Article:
Question:
In the Author’s Note at the end you say some of the bizarre moments in Keller’s performances for he inmates were based on your experiences playing in hospitals, psych wards, etc. Can you tell me more about your own experiences and whether your music made a positive change in the people you played for?
Answer:
In an alcoholics’ ward I was asked repeatedly to play The Flight of the Bumblebee, which was one of the few violin pieces that the patients were familiar with. When I replied that I couldn’t play anything I hadn’t prepared, this seemed to frustrate my listeners, one of whom turned her back to me and stared at the wall during my whole performance of music by Paganini, Ysaÿe and Bach. In a psychiatric ward, a young woman had fashioned a homemade mask out of some cloth. I was told by an attendant that this seemed to make her feel more secure in her interactions with other patients and staff. In a drug rehabilitation center for young women, I sensed that even without any background in classical music, my listeners were somehow open to the gestures, colors and emotions of the music. I can’t say whether my performances had lasting positive impact, as I didn’t follow up with subsequent visits to any of the six or seven facilities where I played.
Question:
Do you think Bach could have “done better” in depicting Judas’s despair, rather than writing a cheerful tune in G Major? (Pg 95-96)
Answer:
No, I don’t believe that Bach “could have done better.” But having played St. Matthew Passion three times in my mid-20s, and having performed the violin solo in that same aria each time, I often asked myself why Bach chose to represent the episode of Judas and his attempt to return the silver pieces in this particular way. The best answer I could come up with (as a non-musicologist) was what I offered on page 96: “ … he wants us to identify with Peter, but not with Judas. The aria isn’t sung from his point of view: we see him from the outside, so all we hear is the clink of coins.”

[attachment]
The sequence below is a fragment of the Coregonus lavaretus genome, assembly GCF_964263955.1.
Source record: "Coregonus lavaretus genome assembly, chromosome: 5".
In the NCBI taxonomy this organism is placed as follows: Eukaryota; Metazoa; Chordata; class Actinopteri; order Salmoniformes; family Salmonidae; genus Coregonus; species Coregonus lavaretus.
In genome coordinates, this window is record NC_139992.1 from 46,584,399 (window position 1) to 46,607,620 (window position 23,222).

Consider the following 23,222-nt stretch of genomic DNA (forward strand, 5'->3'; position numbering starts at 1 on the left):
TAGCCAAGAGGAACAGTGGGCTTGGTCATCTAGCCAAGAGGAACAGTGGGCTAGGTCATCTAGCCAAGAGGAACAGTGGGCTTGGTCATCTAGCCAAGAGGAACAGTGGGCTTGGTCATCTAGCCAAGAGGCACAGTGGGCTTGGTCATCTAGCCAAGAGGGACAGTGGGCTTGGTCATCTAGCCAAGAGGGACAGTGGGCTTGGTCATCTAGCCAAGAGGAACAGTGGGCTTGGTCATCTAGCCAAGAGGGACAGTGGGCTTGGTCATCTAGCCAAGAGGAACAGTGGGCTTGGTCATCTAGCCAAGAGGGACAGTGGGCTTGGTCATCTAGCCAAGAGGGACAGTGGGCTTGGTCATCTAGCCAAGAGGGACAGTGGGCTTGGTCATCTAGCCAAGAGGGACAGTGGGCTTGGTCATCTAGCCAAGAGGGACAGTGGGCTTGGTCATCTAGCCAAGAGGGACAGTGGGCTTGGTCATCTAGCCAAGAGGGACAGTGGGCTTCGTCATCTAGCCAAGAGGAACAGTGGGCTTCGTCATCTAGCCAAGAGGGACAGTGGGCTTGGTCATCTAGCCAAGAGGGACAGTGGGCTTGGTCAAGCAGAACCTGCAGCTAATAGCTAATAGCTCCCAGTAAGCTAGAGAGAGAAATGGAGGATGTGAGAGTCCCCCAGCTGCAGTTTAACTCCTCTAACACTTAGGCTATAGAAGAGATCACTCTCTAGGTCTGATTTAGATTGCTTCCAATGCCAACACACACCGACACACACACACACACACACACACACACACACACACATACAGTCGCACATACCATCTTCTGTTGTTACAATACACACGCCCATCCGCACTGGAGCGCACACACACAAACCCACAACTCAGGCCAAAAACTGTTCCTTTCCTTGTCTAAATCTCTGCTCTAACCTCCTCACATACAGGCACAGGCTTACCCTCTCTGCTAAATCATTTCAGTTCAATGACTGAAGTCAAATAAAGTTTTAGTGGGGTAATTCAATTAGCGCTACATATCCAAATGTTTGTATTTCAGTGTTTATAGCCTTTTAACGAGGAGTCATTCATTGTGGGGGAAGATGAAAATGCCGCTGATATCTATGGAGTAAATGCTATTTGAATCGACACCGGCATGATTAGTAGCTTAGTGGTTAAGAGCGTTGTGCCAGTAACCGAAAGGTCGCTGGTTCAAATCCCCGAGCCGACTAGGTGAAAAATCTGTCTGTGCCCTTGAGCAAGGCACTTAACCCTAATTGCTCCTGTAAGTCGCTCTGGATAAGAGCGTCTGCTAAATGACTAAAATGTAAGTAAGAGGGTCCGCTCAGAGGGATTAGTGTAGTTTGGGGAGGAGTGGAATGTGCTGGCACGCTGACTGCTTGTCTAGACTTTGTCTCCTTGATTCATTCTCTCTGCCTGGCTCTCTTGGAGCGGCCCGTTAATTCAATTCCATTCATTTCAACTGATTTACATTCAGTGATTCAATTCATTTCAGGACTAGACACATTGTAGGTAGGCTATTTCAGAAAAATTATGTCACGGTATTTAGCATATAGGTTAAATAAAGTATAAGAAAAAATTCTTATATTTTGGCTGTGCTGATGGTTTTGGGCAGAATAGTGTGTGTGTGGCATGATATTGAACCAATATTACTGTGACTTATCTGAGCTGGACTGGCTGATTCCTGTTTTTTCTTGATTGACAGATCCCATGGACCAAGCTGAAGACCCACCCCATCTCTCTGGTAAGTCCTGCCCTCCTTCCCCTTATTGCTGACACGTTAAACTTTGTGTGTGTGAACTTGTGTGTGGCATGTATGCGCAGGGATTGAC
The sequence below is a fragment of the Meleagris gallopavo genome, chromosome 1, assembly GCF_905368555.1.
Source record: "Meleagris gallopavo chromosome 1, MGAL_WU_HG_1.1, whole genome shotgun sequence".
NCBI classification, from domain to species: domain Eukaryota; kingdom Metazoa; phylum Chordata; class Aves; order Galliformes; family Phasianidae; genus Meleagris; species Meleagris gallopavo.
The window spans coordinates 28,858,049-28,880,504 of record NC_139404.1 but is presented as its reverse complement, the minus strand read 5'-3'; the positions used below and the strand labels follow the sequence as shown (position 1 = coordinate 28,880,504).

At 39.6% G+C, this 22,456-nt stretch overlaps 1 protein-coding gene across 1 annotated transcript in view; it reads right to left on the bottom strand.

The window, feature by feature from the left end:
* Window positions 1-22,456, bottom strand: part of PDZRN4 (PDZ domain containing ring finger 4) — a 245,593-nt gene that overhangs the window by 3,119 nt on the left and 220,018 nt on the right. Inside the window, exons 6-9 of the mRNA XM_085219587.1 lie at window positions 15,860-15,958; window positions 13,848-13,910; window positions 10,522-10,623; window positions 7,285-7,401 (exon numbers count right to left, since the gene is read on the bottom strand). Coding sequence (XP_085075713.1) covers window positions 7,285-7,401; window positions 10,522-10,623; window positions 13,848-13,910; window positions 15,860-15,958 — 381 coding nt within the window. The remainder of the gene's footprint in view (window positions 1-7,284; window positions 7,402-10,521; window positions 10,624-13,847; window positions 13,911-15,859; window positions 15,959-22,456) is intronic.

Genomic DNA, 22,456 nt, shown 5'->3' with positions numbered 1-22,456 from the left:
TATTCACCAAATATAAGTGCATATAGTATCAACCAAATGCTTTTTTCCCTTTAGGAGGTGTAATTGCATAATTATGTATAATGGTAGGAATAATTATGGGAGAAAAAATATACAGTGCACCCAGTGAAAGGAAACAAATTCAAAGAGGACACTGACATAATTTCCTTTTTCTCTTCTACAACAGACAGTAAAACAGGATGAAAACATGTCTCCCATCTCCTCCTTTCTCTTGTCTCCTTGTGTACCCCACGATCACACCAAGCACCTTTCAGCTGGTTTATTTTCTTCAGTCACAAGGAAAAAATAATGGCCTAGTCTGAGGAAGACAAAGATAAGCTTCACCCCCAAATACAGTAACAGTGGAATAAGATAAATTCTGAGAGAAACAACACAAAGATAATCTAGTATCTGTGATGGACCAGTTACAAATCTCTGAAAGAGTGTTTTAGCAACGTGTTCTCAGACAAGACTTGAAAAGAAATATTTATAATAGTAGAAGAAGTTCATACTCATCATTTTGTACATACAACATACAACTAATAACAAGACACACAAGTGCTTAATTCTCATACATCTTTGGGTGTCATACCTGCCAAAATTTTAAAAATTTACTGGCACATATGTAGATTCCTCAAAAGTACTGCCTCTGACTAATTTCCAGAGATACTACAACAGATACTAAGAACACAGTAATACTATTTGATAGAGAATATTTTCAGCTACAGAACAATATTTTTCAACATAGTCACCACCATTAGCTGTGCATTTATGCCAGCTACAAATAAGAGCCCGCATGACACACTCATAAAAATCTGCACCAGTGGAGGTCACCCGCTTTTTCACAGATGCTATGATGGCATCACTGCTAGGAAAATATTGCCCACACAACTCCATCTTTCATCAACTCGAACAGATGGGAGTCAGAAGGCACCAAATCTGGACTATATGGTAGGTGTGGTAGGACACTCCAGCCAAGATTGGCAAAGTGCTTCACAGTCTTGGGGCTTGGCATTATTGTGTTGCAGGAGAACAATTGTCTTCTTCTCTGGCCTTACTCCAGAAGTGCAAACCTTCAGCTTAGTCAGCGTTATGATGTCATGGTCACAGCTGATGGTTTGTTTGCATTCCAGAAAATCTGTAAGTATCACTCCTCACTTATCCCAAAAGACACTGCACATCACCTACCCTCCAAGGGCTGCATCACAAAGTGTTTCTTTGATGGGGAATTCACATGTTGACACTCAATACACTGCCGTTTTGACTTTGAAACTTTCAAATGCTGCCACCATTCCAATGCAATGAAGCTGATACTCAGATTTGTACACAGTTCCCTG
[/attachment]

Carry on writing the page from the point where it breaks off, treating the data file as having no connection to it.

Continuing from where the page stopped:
Question: Have you had deep musical experiences off the concert stage? (Page 117)
Answer:
As a listener, I have sometimes been very moved by all sorts of music, both in concerts and when listening to recordings in my own home: Lieder, opera, symphonic works and chamber music. The performances would have had to be great, and I would have had to be in a receptive mood. The criteria that allow for a peak experience don’t always line up perfectly, but one tries as both performer and listener to achieve this heightened state from time to time. Sometimes in my car, during a long solitary drive, I’ve also felt the type of exaltation I’m describing (though never in heavy traffic!). Tears have come to my eyes — fortunately not to the extent where they dangerously blurred my vision — and chills have run up and down my spine. Beethoven, Brahms and Mahler symphonies particularly have had this sort of effect on me while I’m driving. And at those times I’ve felt profoundly grateful that such music exists, and that I’ve been privileged to learn about it and to be able to respond to it like that.

Thank you for joining us, and see you in a Fortnight.